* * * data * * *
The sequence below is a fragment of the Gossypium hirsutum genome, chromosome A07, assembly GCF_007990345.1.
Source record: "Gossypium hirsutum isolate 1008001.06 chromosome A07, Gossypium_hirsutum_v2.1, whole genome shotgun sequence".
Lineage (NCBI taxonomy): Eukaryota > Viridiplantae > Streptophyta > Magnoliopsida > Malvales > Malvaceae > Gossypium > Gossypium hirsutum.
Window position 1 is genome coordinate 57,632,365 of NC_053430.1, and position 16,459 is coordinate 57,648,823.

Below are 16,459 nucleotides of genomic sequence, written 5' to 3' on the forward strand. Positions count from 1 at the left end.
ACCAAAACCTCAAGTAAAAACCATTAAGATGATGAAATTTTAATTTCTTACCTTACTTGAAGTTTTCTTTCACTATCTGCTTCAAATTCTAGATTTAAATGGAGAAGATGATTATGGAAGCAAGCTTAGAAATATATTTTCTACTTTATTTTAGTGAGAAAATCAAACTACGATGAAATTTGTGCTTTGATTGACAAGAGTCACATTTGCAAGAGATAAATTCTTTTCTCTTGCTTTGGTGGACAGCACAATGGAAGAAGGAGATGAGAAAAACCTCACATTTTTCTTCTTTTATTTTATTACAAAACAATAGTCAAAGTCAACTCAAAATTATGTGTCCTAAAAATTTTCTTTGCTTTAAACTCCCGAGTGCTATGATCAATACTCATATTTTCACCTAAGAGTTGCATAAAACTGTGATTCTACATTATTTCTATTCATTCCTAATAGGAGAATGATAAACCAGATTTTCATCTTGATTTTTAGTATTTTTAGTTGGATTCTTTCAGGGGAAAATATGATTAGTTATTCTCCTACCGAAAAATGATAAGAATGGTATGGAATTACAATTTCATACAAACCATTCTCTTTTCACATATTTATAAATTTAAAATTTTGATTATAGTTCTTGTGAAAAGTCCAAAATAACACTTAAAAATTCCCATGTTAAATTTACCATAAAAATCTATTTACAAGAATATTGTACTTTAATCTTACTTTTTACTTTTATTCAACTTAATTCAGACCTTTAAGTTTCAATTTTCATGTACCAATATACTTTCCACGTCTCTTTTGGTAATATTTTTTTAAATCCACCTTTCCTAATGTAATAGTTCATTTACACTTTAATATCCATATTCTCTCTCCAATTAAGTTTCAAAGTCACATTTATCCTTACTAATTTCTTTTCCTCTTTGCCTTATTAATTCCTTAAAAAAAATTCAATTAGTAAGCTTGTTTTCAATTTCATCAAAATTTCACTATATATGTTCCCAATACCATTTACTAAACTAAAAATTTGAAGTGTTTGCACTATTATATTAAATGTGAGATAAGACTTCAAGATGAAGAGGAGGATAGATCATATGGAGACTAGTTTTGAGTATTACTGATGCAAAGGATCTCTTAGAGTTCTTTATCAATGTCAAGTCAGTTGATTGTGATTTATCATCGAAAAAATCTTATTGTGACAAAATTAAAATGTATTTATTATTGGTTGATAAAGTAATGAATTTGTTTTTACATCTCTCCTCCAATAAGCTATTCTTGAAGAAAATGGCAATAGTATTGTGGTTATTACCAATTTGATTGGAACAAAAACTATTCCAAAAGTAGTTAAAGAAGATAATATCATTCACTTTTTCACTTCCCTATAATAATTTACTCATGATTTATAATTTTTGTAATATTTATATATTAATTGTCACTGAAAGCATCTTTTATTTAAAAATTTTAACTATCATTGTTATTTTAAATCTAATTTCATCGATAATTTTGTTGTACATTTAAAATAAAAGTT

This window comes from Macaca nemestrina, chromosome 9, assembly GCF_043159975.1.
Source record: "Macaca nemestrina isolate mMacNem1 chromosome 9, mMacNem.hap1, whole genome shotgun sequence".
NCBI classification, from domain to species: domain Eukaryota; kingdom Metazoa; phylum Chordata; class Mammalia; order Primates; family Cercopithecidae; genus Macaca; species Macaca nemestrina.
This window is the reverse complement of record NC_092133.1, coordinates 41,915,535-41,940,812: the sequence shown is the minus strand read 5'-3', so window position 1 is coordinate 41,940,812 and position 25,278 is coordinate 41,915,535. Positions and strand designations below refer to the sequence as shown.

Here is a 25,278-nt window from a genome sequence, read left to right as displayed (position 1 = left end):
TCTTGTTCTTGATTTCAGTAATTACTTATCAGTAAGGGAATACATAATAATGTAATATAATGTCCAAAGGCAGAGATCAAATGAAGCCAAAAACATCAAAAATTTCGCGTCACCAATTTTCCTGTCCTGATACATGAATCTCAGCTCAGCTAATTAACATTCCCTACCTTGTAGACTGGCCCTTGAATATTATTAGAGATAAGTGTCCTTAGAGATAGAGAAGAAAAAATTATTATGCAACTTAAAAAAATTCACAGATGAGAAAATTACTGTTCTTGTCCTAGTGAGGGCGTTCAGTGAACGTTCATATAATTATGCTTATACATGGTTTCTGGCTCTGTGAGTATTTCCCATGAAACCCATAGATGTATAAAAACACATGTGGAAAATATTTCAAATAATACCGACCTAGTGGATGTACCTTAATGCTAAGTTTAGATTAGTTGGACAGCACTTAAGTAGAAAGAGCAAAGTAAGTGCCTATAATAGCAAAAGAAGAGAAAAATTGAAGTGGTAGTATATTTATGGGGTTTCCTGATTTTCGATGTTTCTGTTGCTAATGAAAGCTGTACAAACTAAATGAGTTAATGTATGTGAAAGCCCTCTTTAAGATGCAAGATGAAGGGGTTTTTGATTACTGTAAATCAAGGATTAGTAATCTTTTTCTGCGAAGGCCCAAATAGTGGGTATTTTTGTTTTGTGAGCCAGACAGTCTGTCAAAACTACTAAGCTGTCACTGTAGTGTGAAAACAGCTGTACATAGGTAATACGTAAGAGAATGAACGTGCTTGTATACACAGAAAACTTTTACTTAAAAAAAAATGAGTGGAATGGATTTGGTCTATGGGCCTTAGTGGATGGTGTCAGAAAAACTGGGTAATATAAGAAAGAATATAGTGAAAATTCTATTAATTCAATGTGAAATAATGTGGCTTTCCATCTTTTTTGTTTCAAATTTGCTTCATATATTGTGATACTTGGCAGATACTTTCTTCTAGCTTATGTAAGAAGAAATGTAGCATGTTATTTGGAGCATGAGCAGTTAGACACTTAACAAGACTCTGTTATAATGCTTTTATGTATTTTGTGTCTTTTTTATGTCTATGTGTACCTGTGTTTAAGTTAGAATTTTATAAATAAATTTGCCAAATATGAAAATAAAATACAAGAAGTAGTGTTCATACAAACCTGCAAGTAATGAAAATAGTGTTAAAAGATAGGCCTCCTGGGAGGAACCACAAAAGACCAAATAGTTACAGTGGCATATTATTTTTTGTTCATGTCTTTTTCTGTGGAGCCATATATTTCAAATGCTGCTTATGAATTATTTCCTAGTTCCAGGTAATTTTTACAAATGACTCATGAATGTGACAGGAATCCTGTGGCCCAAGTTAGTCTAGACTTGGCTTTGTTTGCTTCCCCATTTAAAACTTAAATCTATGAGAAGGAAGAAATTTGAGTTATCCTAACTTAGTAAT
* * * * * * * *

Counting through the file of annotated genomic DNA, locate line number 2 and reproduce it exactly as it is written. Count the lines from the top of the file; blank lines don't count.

Source record: "Gossypium hirsutum isolate 1008001.06 chromosome A07, Gossypium_hirsutum_v2.1, whole genome shotgun sequence".